Activision CEO says competition putting out "less than adequate" products

Bobby Kotick partially blames the lack of quality games for the softness in the market

Following Activision Blizzard's earnings announcement, the publisher held its investors call to discuss its results and the industry at large. Chief Executive Bobby Kotick was asked by an analyst about the challenging marketplace this year and why sales have been down at retail.

"You have a very difficult macroeconomic environment, when you look at the things that can generally have an impact on the consumption of entertainment - unemployment data is very concerning, and when you look at the challenges in Europe there are a lot of things that are going to affect the macroeconomic outlook. We are also at the late end of the cycle, and the late end of a console cycle is always going to have its share of difficulties," Kotick began.

He then proceeded to lay some of the blame at the feet of his competitors, which he said are not necessarily doing the industry justice by shipping less than stellar games.

"I also think you've had, unfortunately, a stream of products that are less than adequate from some of our competitors. The demand in the marketplace is for great quality products. If you look at the success we're having it validates that there is an opportunity for great quality products but I think at this stage in the cycle, it's challenging for anything other than great quality products," he said.

Kotick added that other sectors, particularly mobile, are having an impact on how much money consumers are willing to spend. Beyond that, many gamers are happy to keep playing online games for longer stretches of time instead of rushing out to buy new products.

"There's also a lot of competition for entertainment dollars - you look at mobile games and what's happening there and the pricing there that's having an impact," he continued. "And I also think that a lot of the games we make, like Call of Duty, that are multiplayer games offer a lot of replayability, and when you have the opportunity for replayability in an economic environment like this, you're going to spend more time playing the games that you have."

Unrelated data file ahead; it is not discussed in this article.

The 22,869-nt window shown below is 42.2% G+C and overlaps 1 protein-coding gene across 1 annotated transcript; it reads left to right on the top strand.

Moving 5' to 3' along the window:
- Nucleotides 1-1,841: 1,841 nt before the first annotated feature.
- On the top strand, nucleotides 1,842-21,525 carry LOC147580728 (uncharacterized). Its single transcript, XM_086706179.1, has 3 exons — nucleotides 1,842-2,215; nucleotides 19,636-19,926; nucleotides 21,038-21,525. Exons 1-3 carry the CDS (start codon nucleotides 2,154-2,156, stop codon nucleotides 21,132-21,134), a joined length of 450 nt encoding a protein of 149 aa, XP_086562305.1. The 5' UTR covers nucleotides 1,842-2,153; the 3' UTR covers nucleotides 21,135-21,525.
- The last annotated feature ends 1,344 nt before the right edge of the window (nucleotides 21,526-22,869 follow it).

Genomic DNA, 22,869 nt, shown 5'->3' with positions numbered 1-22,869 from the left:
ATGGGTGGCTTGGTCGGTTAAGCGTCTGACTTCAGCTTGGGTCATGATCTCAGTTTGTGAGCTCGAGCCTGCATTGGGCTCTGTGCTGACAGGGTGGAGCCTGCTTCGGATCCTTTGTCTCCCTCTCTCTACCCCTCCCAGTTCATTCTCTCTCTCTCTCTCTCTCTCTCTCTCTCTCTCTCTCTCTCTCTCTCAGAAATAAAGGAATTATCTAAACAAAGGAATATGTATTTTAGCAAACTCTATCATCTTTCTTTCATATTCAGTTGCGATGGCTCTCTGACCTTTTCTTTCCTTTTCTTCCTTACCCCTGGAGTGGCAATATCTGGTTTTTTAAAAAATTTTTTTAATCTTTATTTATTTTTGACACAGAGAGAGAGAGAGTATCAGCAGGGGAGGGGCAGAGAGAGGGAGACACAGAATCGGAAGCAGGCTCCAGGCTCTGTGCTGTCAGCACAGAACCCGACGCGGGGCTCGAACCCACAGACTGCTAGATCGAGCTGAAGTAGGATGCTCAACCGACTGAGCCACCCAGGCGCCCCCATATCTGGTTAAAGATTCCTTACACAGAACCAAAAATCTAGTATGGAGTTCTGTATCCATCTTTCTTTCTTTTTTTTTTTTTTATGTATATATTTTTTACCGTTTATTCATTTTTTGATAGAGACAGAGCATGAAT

"But I will say that if you look out at the next five years, there's a lot of reason to be hopeful and enthusiastic, but the next few years are going to be challenging," Kotick concluded.

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Latest comments (14)

Kevin Patterson musician 9 years ago
I wish Activision would let Raven (I mistakenly named Rare in my original post for some reason when I KNOW who made the series) make a next-gen reboot of Heretic! That would make an awesome next gen title.

I cannot remember the last Activision game I bought new...... They have relied on sequels too much...

Edited 2 times. Last edit by Kevin Patterson on 3rd August 2012 9:30pm

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Bruce Everiss Marketing Consultant 9 years ago
Bobby Kotick is by far the most successful businessman in video game publishing. So it is well worth listening to what he says and watching what he does.

Unlike several serial loss making industry bosses, who are best ignored.

Acyivision's move into mobile seems exquisitely timed and will put the skills they have gained from MMOs to good use.
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Alfonso Sexto Lead Tester, Ubisoft Germany9 years ago
So what is "adequate" for this man?, Overloading the marked with FPSs until it gets absolutely milked like what they with music instrument games? (with help from EA, lest not forget)

Doesn't matter how "successful" people in other companies (who are best ignored) can consider this man. His market policy of monopolizing genres is terrible for other companies, it closes the door for humble funding small developers to compete and are a "boot to the head" for creativity. I'm surprised there is still people, even inside the industry, who fails to see thins.

Activision went through the Game Crash 83 and seems they didn't learn a thing... EA is not better in that matter though...

Edited 1 times. Last edit by Alfonso Sexto on 3rd August 2012 10:03am

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Show all comments (14)
Morville O'Driscoll Blogger & Critic 9 years ago
Prototype 2 currently has a Metacritic (critic) score of 79 on PS3 and 74 on 360. Does he regard that as "less than adequate"?
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Thomas Dolby Project Manager / Lead Programmer, Ai Solve9 years ago
What a laughably hypocritical statement to make.
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Patrick Frost QA Project Monitor 9 years ago